By Miriam Rotkin-Ellman
Natural Resources Defense Council
From polluted skies to contaminated drinking water and hazardous waste, communities of color in California get way more than their fair share. If the oil and gas industry gets their way, drilling – and the environmental and health threats from fracking, acidizing, and other technologies – will be piled onto communities already staggering under smoggy skies and unsafe water.
By Public Policy Institute of California
Jerry Brown maintains his strong lead among likely voters in the governor's race against Neel Kashkari. Among two statewide ballot measures that Brown is campaigning for, Proposition 1—the $7.5 billion water bond—continues to have majority support and Proposition 2—the "rainy day fund"—has gained ground since September, with about half of likely voters in favor today.
A majority continue to favor Proposition 47, the measure to reduce sentences for some drug and property offenses. Support for Proposition 45—which would give the state insurance commissioner authority over health insurance rates—has declined since last month and continues to fall short of a majority.
By Chuck Idelson
National Nurses Union
We are in the midst of the worst Ebola epidemic in history-- over 4,500 deaths globally and now two U.S. nurses are infected. RNs from Texas Health Presbyterian Hospital where Ebola victim Thomas Duncan died describe a chaotic and unprepared environment where workers and patients were not adequately protected. "There was no advanced preparedness on what to do with the patient. There was no protocol. There was no system."
By Steve Hochstadt
The history of scientific hoaxes is often amusing. In 1813, Charles Redhoffer created a “perpetual motion machine,” a device that created more energy than it used. After hundreds of people paid a dollar to see it spinning around, Robert Fulton, inventor of the steamboat, grew suspicious of its uneven motion. When pieces of wood were removed from the wall behind the machine, a belt drive made of cat-gut was revealed, leading to an upper floor, where an old man was turning a crank with one hand and eating bread with the other.
By Richard Holober
Consumer Federation of California
Health care industry-funded ads sounding the Prop 46 privacy alarm flunk the straight face test.
The ads allege Prop 46 sets up a secret medical record database that will be vulnerable to hacking. Not only is this absolutely false, it's galling when you consider that the hospitals and insurance companies funding the ads have exposed millions of their own patient records through their negligence.
By Dan Bacher
As the oil industry spent record amounts on lobbying in Sacramento and made record profits, documents obtained by the Center for Biological Diversity reveal that almost 3 billion gallons of oil industry wastewater were illegally dumped into Central California aquifers that supply drinking water and irrigation water for farms.
The Center said the wastewater entered the aquifers through at least nine injection disposal wells used by the oil industry to dispose of waste contaminated with fracking (hydraulic fracturing) fluids and other pollutants.
By Terrance Heath
Monday, the Supreme Court made history by deciding not to make history. The Court rejected appeals in the marriage equality cases set to appear before it, and left intact appeals court rulings striking down same-sex marriage bans in Virginia, Utah, Wisconsin, and Indiana -- effectively legalizing same-sex marriage in those states. The same goes for North Carolina, South Carolina, West Virginia, Kansas, and Colorado, which are under the jurisdiction of the same circuit courts.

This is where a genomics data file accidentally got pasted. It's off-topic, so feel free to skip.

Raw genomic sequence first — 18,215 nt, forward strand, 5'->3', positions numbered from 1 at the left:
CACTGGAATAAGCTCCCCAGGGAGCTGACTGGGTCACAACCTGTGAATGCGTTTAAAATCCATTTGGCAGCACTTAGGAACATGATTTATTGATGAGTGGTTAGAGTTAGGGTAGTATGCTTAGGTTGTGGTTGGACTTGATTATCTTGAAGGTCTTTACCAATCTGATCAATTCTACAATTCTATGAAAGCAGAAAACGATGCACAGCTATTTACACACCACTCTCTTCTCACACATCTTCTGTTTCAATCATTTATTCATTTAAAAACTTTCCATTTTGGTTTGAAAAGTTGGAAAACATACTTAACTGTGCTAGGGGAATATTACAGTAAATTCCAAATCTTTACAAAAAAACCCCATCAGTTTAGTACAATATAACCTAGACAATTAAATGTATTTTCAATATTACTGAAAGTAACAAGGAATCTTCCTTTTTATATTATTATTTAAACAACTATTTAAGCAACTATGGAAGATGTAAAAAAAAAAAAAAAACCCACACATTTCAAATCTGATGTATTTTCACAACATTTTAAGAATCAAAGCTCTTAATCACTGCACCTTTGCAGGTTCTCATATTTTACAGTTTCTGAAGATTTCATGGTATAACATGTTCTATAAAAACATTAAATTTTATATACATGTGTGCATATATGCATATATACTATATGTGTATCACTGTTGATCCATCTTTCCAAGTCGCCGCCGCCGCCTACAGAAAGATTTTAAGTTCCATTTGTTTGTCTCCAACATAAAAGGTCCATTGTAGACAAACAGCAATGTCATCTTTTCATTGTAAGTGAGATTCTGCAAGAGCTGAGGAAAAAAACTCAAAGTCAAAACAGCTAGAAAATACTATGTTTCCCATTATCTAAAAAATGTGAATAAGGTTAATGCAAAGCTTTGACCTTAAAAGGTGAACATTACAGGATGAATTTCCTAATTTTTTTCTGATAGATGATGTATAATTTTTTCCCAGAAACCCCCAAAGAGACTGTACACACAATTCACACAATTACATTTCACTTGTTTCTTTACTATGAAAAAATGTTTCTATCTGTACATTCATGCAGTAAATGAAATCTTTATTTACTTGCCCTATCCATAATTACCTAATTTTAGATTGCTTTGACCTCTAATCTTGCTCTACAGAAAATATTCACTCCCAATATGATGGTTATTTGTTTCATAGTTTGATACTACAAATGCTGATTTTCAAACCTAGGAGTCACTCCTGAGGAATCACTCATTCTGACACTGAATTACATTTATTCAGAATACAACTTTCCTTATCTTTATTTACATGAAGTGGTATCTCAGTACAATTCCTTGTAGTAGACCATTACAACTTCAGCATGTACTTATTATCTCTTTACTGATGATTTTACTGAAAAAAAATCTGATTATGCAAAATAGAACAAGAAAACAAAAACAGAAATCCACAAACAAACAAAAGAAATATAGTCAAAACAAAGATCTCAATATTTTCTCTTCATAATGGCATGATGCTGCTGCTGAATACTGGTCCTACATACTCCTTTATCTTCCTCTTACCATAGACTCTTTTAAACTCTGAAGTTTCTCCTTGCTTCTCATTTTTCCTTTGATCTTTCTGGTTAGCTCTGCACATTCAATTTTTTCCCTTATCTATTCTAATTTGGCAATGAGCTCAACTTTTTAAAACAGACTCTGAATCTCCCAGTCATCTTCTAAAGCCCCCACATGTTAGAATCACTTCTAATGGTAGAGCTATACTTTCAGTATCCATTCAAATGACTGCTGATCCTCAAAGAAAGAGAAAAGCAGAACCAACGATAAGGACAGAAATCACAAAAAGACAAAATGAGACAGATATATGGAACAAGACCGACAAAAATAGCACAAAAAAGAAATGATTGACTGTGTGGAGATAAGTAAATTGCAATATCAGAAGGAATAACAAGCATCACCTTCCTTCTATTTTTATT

By Chuck Idelson
National Nurses United
Following reports that a Dallas hospital failed to hospitalize a patient infected with the Ebola virus and failed to properly communicate essential information to caregivers about his health status, National Nurses United is stepping up the call on U.S. hospitals to immediately upgrade emergency preparations for Ebola in the U.S.
By Karen Garrison
Natural Resources Defense Council
On Tuesday, we toasted healthier oceans and Governor Brown’s leadership in signing a landmark law to help keep the estimated 13 billion single-use plastic bags used in California every year from polluting our waters and lands. Building on the action taken by more than 100 local communities in the state, State Senator Alex Padilla authored SB 270 to ban single-use plastic bags from distribution by major retailers. He did an outstanding job of building a broad coalition of support. The Senator himself said it well: “A throw-away society is not sustainable. With SB 270 we have an opportunity to greatly reduce the flow of billions of single-use plastic bags that are discarded throughout our state. This is good for California and reflects our values as a state that cares about the environment, sea life and wildlife.”
By J.G. Preston
Consumer Attorneys of California
Proposition 46, the patient safety initiative on California’s November ballot, would adjust the state’s 39-year-old cap on compensation for non-economic damages in medical malpractice cases to give it the same economic value it had when it was enacted in 1975 (it has not changed since). “Non-economic damages” are awarded as compensation for such harm as the loss of limbs, brain damage, ongoing crippling pain, or the death of a child, just to name a few.